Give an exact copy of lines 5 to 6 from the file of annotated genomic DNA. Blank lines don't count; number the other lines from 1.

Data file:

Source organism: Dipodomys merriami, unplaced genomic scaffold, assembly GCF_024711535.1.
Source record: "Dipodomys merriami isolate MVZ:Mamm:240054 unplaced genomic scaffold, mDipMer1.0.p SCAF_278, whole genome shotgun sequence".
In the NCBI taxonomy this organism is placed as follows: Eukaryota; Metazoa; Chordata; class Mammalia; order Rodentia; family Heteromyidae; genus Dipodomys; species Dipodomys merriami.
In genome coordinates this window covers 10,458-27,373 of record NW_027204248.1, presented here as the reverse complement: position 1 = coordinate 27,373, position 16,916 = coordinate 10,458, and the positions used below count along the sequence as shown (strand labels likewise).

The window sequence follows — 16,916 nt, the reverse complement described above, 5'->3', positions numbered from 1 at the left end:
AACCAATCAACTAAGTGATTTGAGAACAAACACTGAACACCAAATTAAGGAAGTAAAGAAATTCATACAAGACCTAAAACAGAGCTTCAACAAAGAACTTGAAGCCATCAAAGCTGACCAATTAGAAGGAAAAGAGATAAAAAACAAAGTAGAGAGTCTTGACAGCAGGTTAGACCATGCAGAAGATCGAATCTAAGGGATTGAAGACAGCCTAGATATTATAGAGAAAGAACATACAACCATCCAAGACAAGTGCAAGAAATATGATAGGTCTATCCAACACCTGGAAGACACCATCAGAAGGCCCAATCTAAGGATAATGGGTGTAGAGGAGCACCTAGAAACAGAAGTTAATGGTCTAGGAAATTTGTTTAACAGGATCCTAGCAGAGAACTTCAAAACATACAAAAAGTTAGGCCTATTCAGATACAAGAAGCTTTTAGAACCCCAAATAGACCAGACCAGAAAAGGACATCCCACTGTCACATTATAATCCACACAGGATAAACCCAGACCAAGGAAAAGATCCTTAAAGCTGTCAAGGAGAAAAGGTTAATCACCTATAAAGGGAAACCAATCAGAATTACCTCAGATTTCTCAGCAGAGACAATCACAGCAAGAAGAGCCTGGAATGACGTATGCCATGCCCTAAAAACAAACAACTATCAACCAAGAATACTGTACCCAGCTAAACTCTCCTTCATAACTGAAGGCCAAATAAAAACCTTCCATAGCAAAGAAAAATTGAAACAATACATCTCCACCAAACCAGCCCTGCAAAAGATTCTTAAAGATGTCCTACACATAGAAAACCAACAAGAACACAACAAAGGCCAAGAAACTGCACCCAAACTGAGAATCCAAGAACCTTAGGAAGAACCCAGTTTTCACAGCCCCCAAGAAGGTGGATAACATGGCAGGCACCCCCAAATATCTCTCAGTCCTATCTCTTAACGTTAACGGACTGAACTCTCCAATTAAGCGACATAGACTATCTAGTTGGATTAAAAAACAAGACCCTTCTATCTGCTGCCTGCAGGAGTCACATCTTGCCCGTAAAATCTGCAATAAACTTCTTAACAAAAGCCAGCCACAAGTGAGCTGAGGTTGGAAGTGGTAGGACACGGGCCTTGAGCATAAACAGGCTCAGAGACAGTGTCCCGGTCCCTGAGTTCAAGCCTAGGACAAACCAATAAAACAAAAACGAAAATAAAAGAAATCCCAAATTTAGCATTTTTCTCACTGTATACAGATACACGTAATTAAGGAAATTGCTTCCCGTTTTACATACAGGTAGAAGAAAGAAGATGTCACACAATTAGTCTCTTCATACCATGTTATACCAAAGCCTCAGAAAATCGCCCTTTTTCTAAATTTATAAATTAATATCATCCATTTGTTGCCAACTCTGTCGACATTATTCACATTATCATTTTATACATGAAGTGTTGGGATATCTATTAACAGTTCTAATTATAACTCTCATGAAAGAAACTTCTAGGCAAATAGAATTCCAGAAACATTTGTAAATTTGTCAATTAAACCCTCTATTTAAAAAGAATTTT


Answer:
The window sequence follows — 16,916 nt, the reverse complement described above, 5'->3', positions numbered from 1 at the left end:
AACCAATCAACTAAGTGATTTGAGAACAAACACTGAACACCAAATTAAGGAAGTAAAGAAATTCATACAAGACCTAAAACAGAGCTTCAACAAAGAACTTGAAGCCATCAAAGCTGACCAATTAGAAGGAAAAGAGATAAAAAACAAAGTAGAGAGTCTTGACAGCAGGTTAGACCATGCAGAAGATCGAATCTAAGGGATTGAAGACAGCCTAGATATTATAGAGAAAGAACATACAACCATCCAAGACAAGTGCAAGAAATATGATAGGTCTATCCAACACCTGGAAGACACCATCAGAAGGCCCAATCTAAGGATAATGGGTGTAGAGGAGCACCTAGAAACAGAAGTTAATGGTCTAGGAAATTTGTTTAACAGGATCCTAGCAGAGAACTTCAAAACATACAAAAAGTTAGGCCTATTCAGATACAAGAAGCTTTTAGAACCCCAAATAGACCAGACCAGAAAAGGACATCCCACTGTCACATTATAATCCACACAGGATAAACCCAGACCAAGGAAAAGATCCTTAAAGCTGTCAAGGAGAAAAGGTTAATCACCTATAAAGGGAAACCAATCAGAATTACCTCAGATTTCTCAGCAGAGACAATCACAGCAAGAAGAGCCTGGAATGACGTATGCCATGCCCTAAAAACAAACAACTATCAACCAAGAATACTGTACCCAGCTAAACTCTCCTTCATAACTGAAGGCCAAATAAAAACCTTCCATAGCAAAGAAAAATTGAAACAATACATCTCCACCAAACCAGCCCTGCAAAAGATTCTTAAAGATGTCCTACACATAGAAAACCAACAAGAACACAACAAAGGCCAAGAAACTGCACCCAAACTGAGAATCCAAGAACCTTAGGAAGAACCCAGTTTTCACAGCCCCCAAGAAGGTGGATAACATGGCAGGCACCCCCAAATATCTCTCAGTCCTATCTCTTAACGTTAACGGACTGAACTCTCCAATTAAGCGACATAGACTATCTAGTTGGATTAAAAAACAAGACCCTTCTATCTGCTGCCTGCAGGAGTCACATCTTGCCCGTAAAATCTGCAATAAACTTCTTAACAAAAGCCAGCCACAAGTGAGCTGAGGTTGGAAGTGGTAGGACACGGGCCTTGAGCATAAACAGGCTCAGAGACAGTGTCCCGGTCCCTGAGTTCAAGCCTAGGACAAACCAATAAAACAAAAACGAAAATAAAAGAAATCCCAAATTTAGCATTTTTCTCACTGTATACAGATACACGTAATTAAGGAAATTGCTTCCCGTTTTACATACAGGTAGAAGAAAGAAGATGTCACACAATTAGTCTCTTCATACCATGTTATACCAAAGCCTCAGAAAATCGCCCTTTTTCTAAATTTATAAATTAATATCATCCATTTGTTGCCAACTCTGTCGACATTATTCACATTATCATTTTATACATGAAGTGTTGGGATATCTATTAACAGTTCTAATTATAACTCTCATGAAAGAAACTTCTAGGCAAATAGAATTCCAGAAACATTTGTAAATTTGTCAATTAAACCCTCTATTTAAAAAGAATTTT